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News & Insight

This Is The Nuclear Bunker Preserving Film History From The Inside Out

By Justin Heyes on October 13th 2016

Nitrate film base was the first plasticized base commercially available, thanks to John Carbutt, Hannibal Goodwin, and Eastman Kodak, with the first nitrate film available for sale in 1889. Unfortunately, nitrate had one major drawback: it is extremely flammable.


Film nitrate burns three times faster than paper and it was so dangerous you could not even bring a film roll on a public bus. Being essentially the same chemical composition as nitrocellulose (gun powder), nitrate film would decompose after several years into a flammable gas and a goo-like substrate. To think that people used to store them in the attics or basements is beyond me.

At the National Audio-Visual Conservation Center in Culpeper, Virginia, the Library of Congress has 124 vaults of Nitrate Film in an area originally designed in the Cold War to withstand a nuclear blast. At the bunker, Archivist George Willeman oversees this most dangerous of visual mediums.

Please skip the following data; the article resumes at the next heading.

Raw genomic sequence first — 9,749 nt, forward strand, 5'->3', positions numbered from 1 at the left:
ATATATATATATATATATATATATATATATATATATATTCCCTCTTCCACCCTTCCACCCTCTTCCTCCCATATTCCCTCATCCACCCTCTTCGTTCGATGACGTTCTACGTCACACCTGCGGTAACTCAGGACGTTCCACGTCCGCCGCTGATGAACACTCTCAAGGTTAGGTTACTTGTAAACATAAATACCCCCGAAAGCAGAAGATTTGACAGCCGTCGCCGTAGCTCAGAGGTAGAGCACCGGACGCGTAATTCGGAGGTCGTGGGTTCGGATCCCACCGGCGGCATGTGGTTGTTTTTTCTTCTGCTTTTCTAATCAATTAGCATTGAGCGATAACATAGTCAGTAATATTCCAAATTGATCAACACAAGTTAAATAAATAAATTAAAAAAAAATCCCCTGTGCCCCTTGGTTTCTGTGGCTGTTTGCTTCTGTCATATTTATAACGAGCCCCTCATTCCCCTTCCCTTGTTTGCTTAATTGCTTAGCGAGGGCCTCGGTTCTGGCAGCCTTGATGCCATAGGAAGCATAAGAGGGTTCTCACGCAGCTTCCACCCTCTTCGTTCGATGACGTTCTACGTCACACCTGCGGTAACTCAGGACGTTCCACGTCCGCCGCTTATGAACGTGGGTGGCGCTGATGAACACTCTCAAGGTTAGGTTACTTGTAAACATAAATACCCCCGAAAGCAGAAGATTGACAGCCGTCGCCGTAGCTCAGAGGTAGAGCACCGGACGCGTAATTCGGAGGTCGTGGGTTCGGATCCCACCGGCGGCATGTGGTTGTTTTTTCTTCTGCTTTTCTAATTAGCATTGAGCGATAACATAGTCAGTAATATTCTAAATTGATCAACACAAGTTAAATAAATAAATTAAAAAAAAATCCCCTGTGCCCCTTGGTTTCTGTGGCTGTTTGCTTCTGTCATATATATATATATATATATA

The underground vaults contain nearly 90 miles of underground shelving and some (like the Nitrate vaults) are kept at temperatures below freezing. The Audio-Visual Conservation Center is the largest nitrate storage facility in the Western hemisphere. For those interested in digital media, the Conservation Center stores content at the petabyte level. Check it out.

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Justin Heyes wants to live in a world where we have near misses and absolute hits; great love and small disasters. Starting his career as a gaffer, he has done work for QVC and The Rachel Ray Show, but quickly fell in love with photography. When he’s not building arcade machines, you can find him at local flea markets or attending car shows.

Explore his photographic endeavors here.

Website: Justin Heyes
Instagram: @jheyesphoto

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